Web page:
The Linux Revolution

What Linux is all about

For people like me, Linux is an operating system that aims to serve the free software culture, the internet culture, and the hacker ethic. It goes like this: software should be free. It should also be customisable, and perhaps for some of us, the sources should be available so that we can look at the code and maybe tinker with it. If you like being able to tell your operating system what to do, what to look like (you can make it look like a Mac, like Win95, like Unix, or like a plain dos-like text terminal), then linux is for you. If you have used good unix systems, and thought to yourself "hey, wouldn't it be cool if I had unix going on my machine", well, the answer is that you can, and linux is probably the best way to do it unless you're prepared to pay for a commercial unix system.

On the other hand, if you suffer from computer-phobia and want a user friendly system where everything is easy to install and everything works straight out of the box (give or take third party annoyances from crashy windows software) then linux is not for you. Linux works well ONCE IT'S SET UP, and life as an end user of a well configured linux system is straightforward. Indeed, it can be configured to look like win95 or a Mac (though I don't endorse that look) and similar software (Word Perfect and Netscape, for example) can be installed. But the installation and configuration is usually a little bit of work unless you know what you're doing. Having said that, I could also point out that the support channels are excellent, there are mailing lists where you can post questions and you will usually get very helpful responses when you are experiencing any difficulties. This cohesiveness and solidarity is sadly non existent among Windows users (though the OS/2 camps and Apple camps seem a little more like this.) Linux also has other applications, for example, it is often used to run networks. But its most popular use seems to be as an accesible form of Unix that one can install on a home computer.

Linux : a brief history

The history of Linux is fairly short, it goes back to 1991 when Linus Torvalds, the founder of it all started on his ambitious project- to produce a UNIX clone. Here is what is now a rather famous newsgroup post.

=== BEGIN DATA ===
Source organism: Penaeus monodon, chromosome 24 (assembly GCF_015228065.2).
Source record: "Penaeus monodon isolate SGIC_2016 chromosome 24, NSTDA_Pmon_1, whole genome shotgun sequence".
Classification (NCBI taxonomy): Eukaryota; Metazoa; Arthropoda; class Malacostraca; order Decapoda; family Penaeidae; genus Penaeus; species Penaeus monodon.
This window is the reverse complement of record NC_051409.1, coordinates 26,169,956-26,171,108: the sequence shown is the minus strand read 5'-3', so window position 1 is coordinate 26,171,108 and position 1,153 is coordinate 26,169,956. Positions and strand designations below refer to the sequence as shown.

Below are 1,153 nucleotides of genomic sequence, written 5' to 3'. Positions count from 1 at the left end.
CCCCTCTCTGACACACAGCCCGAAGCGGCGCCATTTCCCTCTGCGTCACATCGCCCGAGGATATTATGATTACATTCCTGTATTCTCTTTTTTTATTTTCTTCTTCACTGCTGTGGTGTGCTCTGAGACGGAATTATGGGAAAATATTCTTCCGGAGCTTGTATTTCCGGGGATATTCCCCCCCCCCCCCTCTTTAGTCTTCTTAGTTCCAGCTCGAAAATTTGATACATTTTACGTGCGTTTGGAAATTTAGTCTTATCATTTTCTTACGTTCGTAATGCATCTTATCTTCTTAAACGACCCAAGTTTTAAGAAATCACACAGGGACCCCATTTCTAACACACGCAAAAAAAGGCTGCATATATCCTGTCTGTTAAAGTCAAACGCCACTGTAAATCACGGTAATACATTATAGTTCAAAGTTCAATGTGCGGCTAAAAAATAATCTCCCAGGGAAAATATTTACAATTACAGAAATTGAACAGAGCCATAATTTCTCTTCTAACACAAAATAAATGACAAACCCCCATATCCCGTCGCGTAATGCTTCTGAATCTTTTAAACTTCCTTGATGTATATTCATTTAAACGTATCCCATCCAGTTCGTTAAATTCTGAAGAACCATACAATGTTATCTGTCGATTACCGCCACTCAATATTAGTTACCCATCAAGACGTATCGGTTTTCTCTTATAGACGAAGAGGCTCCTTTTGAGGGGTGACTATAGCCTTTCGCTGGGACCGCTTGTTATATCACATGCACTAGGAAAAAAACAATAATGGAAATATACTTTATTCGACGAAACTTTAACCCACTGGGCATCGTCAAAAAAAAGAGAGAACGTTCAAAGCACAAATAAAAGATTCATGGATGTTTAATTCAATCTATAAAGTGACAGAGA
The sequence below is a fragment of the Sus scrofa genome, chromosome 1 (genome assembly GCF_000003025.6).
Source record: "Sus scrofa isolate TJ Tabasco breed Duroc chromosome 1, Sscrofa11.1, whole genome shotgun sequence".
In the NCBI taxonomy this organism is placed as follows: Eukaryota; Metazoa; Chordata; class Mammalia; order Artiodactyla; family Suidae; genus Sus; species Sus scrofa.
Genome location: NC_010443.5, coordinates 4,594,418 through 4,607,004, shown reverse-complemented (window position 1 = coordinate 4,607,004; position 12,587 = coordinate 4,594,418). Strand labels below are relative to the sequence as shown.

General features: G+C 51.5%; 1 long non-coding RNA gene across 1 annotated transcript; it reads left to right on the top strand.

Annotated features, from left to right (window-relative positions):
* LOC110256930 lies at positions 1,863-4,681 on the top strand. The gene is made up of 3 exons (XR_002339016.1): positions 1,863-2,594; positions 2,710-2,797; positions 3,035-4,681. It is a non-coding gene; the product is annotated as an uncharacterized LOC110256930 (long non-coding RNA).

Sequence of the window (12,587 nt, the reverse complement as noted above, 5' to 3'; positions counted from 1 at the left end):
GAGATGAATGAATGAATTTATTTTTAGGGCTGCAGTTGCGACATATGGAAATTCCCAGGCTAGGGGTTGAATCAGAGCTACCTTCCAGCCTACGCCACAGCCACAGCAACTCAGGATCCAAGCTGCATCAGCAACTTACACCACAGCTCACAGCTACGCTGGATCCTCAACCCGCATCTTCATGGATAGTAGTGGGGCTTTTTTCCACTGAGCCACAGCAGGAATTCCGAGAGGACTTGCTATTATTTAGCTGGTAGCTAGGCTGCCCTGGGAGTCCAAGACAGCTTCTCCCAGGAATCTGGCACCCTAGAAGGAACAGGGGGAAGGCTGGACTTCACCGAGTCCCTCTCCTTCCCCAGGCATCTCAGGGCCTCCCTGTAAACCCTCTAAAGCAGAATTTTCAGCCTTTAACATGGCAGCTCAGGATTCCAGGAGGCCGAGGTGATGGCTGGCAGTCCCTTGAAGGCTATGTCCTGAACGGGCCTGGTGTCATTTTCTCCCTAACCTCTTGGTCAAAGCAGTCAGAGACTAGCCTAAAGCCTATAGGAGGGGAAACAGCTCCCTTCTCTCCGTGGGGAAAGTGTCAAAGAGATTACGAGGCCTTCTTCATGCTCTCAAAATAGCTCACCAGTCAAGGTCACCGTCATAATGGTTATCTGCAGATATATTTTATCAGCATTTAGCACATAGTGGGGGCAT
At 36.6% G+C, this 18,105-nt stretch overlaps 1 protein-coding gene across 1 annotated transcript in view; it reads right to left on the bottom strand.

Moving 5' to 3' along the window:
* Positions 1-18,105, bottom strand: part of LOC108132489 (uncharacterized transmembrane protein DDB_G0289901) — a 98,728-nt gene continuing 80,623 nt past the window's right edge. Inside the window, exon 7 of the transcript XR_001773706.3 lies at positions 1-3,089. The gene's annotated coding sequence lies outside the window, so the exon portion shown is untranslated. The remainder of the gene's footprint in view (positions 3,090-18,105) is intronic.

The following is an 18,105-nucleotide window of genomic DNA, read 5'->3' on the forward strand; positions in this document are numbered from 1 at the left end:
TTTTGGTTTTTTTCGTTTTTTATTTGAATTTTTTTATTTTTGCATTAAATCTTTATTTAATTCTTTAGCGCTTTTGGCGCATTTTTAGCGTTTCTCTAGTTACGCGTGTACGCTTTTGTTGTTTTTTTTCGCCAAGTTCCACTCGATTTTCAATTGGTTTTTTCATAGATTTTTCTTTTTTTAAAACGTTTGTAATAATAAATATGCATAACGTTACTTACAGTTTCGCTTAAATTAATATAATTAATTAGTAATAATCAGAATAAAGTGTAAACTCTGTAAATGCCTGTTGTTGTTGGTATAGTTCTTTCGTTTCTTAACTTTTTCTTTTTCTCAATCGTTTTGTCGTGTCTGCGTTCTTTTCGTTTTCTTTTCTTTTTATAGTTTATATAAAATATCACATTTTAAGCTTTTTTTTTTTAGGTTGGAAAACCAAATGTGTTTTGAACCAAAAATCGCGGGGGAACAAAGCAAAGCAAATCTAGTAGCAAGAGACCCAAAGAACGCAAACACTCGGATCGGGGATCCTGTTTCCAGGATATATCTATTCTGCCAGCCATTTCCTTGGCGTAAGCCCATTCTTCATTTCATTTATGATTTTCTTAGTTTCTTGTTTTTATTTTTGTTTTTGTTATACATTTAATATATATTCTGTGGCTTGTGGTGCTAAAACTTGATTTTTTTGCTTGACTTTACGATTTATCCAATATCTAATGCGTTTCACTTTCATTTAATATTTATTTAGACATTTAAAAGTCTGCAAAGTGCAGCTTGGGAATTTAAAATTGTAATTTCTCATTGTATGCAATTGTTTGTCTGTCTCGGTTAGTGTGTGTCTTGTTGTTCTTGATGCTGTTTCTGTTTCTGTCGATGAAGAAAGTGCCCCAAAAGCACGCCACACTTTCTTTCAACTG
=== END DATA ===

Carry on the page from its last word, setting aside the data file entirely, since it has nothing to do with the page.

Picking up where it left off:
> ----- Begin post from Linus ------
> From: torvalds@klaava.Helsinki.FI (Linus Benedict Torvalds)
> Newsgroups: comp.os.minix
> Subject: What would you like to see most in minix?
> Summary: small poll for my new operating system
> Message-ID: <1991Aug25.205708.9541@klaava.Helsinki.FI>
> Date: 25 Aug 91 20:57:08 GMT
> Organization: University of Helsinki
> Hello everybody out there using minix -
> I'm doing a (free) operating system (just a hobby, won't be big and
> professional like gnu) for 386(486) AT clones. This has been brewing
> since april, and is starting to get ready. I'd like any feedback on
> things people like/dislike in minix, as my OS resembles it somewhat
> (same physical layout of the file-system (due to practical reasons)
> among other things).
> I've currently ported bash(1.08) and gcc(1.40), and things seem to work.
> This implies that I'll get something practical within a few months, and
> I'd like to know what features most people would want. Any suggestions
> are welcome, but I won't promise I'll implement them :-)
> Linus (
> PS. Yes - it's free of any minix code, and it has a multi-threaded fs.
> It is NOT protable (uses 386 task switching etc), and it probably never
> will support anything other than AT-harddisks, as that's all I have :-(.
> ----- End post from Linus --------
Well, as it turned out, he was dead wrong, and the idea took off. Within a year, he had built a very shaky , essentially a preliminary version. The idea of using a public license for the project made it easy for others all over the world to collaborate. His vision was indeed a far-sighted one. and the project inspired many others to join him, and the team grew exponentially in size, and inevitably, so did the project.

In 1994, the first main release (ie post-beta), 1.0 , was available. This version was stil essentially an underground OS for hackers, it was not yet backed by major software vendors.

Nowadays, in 1997, Linux still maintains its proud tradition of being a FREE operating system. It resembles UNIX so precisely that it IS essentially another version of UNIX complete with all UNIX capabilities, ie you can use it to create multiple accounts, run Networks... and it's all available free of charge.